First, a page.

Story URL: http://news.medill.northwestern.edu/chicago/news.aspx?id=214775
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Courtesy of U.S. Census Bureau

American Community Survey questions that collect information on same-sex households.


Does the LGBT community count? Not on the census

by Kavya Sukumar
Jan 30, 2013


Allen

Kavya Sukumar/MEDILL

"We have been denied and not recognized. It is about time," says Gloria Allen, a transgender woman.

Have you ever wondered how many people live in two-bedroom houses? Or how many have health insurance? Probably not.

But if you do, you can find answers to questions such as these from the U.S. census data. What the Census Bureau cannot tell you, however, is the number of homosexual or transgender people who live in the country.

The census surveys don’t collect information on sexual orientation or gender identity, thus leaving an entire demography uncharted.

“Asking this question is just common sense, that isn’t common anymore,” said Lake View resident Kevin McManus who identifies himself as bisexual. “I will add this in writing on the form, even if they don’t ask, just to be a douche.”

Not having the information hampers researchers.

“Our ability to research any dimension of the LGBT community is limited because this [data] is not available,” said Gary J. Gates, researcher at Williams Institute on Sexual Orientation and Gender Identity Law and Public Policy in Los Angeles and co-author of “The Gay and Lesbian Atlas.”

The Census Bureau employs various surveys, including American Community Survey, National Decennial Census and Current Population Survey, to collect demographic information.

ACS is an annual survey that samples a portion of the population. According to the Census Bureau, this data determines how $400 billion of federal and state funds are allocated each year.

The Current Population Survey is a monthly survey of about 50,000 households and mainly benefits the Department of Labor.

The decennial census surveys all U.S. residents every 10 years. It determines how seats in the U.S. House of Representatives are apportioned.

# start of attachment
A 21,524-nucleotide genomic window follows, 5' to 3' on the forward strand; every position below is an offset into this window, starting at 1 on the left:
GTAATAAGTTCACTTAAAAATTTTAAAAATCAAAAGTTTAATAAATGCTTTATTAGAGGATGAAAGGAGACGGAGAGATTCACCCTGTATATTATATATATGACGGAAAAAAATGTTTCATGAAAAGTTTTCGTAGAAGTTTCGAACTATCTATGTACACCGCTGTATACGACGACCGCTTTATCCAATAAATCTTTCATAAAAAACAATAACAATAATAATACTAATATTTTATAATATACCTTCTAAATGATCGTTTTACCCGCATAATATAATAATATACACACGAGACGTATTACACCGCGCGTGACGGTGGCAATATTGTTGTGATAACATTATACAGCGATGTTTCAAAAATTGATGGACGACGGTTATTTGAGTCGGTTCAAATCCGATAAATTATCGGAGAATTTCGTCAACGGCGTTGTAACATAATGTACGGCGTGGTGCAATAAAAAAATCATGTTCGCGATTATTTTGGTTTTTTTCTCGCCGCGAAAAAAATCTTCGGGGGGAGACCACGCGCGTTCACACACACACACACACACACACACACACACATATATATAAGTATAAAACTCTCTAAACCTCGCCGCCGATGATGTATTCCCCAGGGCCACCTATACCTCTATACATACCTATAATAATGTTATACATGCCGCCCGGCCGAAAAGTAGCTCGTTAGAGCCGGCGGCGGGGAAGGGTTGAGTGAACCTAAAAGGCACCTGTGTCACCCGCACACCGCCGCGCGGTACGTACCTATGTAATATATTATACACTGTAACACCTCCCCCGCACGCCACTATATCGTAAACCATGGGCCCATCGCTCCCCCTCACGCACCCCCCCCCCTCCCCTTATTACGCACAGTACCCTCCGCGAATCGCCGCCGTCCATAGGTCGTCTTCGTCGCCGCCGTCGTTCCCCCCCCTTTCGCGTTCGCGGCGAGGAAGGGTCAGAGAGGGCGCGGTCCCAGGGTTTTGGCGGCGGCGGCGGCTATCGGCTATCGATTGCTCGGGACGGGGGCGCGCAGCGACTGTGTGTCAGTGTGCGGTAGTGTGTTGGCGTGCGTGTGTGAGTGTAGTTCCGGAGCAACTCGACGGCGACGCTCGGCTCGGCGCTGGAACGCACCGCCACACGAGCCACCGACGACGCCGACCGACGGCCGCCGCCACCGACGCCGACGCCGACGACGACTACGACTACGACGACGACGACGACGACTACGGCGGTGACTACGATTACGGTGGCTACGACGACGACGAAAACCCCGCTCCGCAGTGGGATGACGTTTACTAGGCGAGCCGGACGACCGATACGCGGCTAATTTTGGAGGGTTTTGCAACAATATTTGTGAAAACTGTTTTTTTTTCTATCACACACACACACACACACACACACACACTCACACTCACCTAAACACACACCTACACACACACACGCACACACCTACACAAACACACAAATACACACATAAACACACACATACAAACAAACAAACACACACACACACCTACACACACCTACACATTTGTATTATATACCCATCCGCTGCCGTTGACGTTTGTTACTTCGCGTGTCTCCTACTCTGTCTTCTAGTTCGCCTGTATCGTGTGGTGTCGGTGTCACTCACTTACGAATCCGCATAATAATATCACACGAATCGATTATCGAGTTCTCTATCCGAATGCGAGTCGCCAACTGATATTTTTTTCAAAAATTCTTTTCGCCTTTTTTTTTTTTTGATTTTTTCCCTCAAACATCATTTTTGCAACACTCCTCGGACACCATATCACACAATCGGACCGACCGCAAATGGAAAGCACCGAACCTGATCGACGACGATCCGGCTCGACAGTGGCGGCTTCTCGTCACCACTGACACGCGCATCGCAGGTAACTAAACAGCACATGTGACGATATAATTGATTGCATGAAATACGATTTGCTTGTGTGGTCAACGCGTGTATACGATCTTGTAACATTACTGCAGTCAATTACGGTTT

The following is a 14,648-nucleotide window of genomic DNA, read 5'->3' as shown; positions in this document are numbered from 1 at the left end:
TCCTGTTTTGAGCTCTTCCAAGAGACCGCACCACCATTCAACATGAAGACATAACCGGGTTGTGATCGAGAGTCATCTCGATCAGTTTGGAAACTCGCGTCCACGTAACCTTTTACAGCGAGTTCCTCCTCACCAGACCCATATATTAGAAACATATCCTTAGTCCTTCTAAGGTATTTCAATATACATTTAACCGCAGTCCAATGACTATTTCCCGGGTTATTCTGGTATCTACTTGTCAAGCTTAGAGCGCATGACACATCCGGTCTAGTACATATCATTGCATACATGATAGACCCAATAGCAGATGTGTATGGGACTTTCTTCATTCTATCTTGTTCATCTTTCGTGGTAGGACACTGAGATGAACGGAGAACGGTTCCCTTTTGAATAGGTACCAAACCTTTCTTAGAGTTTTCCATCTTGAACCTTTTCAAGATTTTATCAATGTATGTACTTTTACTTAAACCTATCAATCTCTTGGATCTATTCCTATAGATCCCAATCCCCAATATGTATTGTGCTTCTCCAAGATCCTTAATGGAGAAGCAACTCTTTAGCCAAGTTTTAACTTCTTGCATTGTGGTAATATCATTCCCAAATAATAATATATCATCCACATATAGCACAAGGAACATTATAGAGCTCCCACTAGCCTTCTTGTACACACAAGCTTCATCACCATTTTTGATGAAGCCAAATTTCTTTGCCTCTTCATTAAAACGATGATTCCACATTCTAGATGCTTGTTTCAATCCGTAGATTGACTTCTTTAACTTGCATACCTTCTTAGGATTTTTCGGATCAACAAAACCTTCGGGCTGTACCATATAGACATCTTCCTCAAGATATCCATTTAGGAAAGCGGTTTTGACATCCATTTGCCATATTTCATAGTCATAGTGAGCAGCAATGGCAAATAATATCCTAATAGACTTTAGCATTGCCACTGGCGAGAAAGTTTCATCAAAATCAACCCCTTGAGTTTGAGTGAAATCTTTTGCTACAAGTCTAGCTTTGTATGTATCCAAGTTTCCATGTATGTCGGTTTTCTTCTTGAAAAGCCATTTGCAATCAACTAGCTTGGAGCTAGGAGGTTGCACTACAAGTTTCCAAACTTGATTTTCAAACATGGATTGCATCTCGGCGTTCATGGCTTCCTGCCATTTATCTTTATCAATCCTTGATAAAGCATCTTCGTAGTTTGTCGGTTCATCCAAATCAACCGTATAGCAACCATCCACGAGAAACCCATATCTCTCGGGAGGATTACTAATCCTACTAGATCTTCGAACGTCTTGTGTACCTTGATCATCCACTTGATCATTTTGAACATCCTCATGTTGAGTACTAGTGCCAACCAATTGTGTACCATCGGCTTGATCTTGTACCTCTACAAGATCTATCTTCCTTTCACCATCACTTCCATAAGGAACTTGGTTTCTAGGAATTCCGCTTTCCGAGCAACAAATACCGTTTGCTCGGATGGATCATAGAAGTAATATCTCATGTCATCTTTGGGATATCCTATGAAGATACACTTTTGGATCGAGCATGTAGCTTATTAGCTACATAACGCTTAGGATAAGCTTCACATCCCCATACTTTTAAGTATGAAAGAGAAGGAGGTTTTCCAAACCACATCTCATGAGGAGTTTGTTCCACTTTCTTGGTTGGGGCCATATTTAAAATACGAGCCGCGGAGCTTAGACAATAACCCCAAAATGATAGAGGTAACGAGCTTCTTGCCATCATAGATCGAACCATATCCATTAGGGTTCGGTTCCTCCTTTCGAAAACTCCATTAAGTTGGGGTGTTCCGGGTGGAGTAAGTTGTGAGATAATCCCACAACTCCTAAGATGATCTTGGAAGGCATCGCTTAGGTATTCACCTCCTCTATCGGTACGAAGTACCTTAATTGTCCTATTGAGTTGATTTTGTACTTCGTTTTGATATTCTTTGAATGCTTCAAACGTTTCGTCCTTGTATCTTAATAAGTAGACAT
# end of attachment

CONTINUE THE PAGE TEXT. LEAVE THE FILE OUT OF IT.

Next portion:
“Questions are generally added to our major surveys as information is needed to satisfy legislative requirements, or fill a programmatic need at a federal agency,” said Robert Bernstein, a public information officer at the Census Bureau.

“Currently there are no plans to add questions on sexual orientation to the Census Bureau's main demographic surveys like decennial census, Current Population Survey and American Community Survey,” Bernstein said.

The one bit of data the Census Bureau collects that yields some information about sexual orientation is about household occupancy, although census officials emphasize that is not the purpose of gathering the data. The census asks who lives in the household, their gender and relationship to the survey respondent.. Researchers like Gates have combined data from various studies including the census to estimate the nation’s LGBT population at 3.4 percent.

The Census Bureau also conducts the National Health Interview Survey, which surveys a select number of households. Starting in 2013, this will include questions on sexual orientation.

“There is an analytic need to have sexual orientation on the NHIS survey, as it is known to be correlated with health outcomes,” Bernstein said.

“At this point the Census Bureau does not have any mandate to collect data on the transgender community,” Bernstein said.

Though the addition of a question about sexual orientation on the health survey is a step forward, members of LGBT community are not satisfied.

“If I pay taxes, I should be counted in everything,” said Chicagoan Gloria Allen, a transgender woman.

Demographers agree, but for different reasons.

”If you ask a few thousand people and you get 100 responses, it is not very accurate,” Gates said, stressing the need for collecting LGBT data in surveys like the decennial census, which queries all the residents.

Getting this data, may not be as simple as adding a question to the form.

“There are multiple dimensions to sexual orientation and gender identity,” Gates said. “If your definition of lesbian, gay or bisexual includes everyone who has had a same-sex relation ever, [most polls] don’t answer your question.”

Gates cautioned, “It needs to be clear what we are measuring and how we interpret the data.”